Two MIT students demonstrated how to fabricate the supposedly irreplicable Schlage Primus key for just a few dollars using a 1,200-dpi scanned image, some CAD software and a 3-D printing service. If you can’t get your hands on the necessary key, no problem. They suspect a good photo (using a telephoto lens) of a key dangling from the guard’s keychain could do the trick, too.
It works for normal keys from 200 feet away.
And to make things worse, they suggested an internet key-sharing ecosystem might crop up, like BitTorrent or Pirate Bay, but for CAD models of keys that can then be printed. Maybe they could start with the master keys to New York City.
Your car’s electronic system, which controls everything
In 2011, a team of researchers published a paper explaining how someone could breach cars’ electronic control units (ECUs) using their cellular networks (e.g., OnStar), their Bluetooth connections and even Bluetooth-connected smartphones inside a car. At DEF CON, security experts Charlie Miller and Chris Valasek of IOActive Labs showed what’s possible when cars are breached by actually showing video of them doing it. (You can get their paper and all their code here.)
“If you guys need any work done,” Miller joked to the crowd, “we’re mechanics now.”
Someone who can figure out which packets sent across the central message bus relate to which commands — very hard work, and different for nearly every make and model — can do a lot. Send vehicle data back to a server, control the brakes, gas pedal, steering wheel, horn and locks. It’s not so crazy to think high-tech car thieves or even kidnappers would hang out in parking lots targeting fancy cars or VIPs, or that a ring of mechanics with direct access via diagnostic tools could compromise cars for later thievery.
Just about everything else
Smart-home systems (including door locks)? Check. Kids’ toys with WiFi connections? Toilets? SONOS system? Check, check and check.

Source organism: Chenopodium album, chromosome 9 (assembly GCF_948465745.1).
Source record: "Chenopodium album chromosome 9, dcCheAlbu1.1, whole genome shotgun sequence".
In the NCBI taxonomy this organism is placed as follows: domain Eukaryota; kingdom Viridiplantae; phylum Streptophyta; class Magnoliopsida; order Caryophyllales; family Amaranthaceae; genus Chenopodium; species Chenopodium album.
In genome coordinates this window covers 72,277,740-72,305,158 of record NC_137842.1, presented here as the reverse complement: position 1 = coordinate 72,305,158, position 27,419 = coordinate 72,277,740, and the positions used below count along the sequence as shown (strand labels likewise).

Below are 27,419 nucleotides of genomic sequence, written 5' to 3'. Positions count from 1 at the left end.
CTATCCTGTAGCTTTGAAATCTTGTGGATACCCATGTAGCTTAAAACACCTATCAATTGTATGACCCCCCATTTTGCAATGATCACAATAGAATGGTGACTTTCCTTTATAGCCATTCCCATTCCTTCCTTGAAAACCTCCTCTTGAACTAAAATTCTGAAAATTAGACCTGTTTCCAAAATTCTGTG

Network-connected surveillance cameras that are used to secure premises are terribly unsecure and can be hacked to send systems administrators watching the feed whatever the hacker wants them to see. Security researcher Craig Heffner of Tactical Network Solutions demonstrated how he could replace the video feed of an area with a still shot of that same area (e.g., an empty hallway) or even access other stuff on the network.
“I’m in your network, I can see you, and I’m root,” he warned.
What about driverless cars and other autonomous vehicles, you ask? Not only is their software vulnerable, but their sensors are often dumber than you might think. Dr. Andrew “Zoz” Brooks — a robotics expert and co-host of a 2008 Discovery Channel series called “Prototype This” — explained how things like GPS, laser range finders and millimeter wave radar can be fooled by everything from jamming signals to painting the road lines black.
Time to go Luddite?
Do we need to leave the city for a cabin in the mountains? Probably not just yet. The good news is that many of the specific companies whose products were hacked — including Samsung, Z-Wave and MiCasaVerde — have been gracious about the discovery of these flaws and are working to improve them. I have to assume wireless device manufacturers and carriers are working to improve the security of their products, too.
The other good news is that some of this stuff is still really hard to do. That guy who smashed your car window and took your iPod isn’t hacking your car anytime soon. And some stuff, like infiltrating smart-home networks, requires being close enough to intercept radio frequency signals between the various devices.
But should we trade in our Priuses for ’84 Ford Escorts nonetheless? Maybe. Toyota hasn’t been so quick to embrace what Miller and Valasek found out about the Prius, as Miller pointed out in this tweet:
So now Toyota is saying you can only do our attacks if you remove the dash board. This is absurd and very troubling Toyota would say this
— Charlie Miller (@0xcharlie) August 5, 2013
They removed the dashboard to do learn the ins and outs, but someone with knowledge of the firmware exploits and a remote attack vector wouldn’t have to.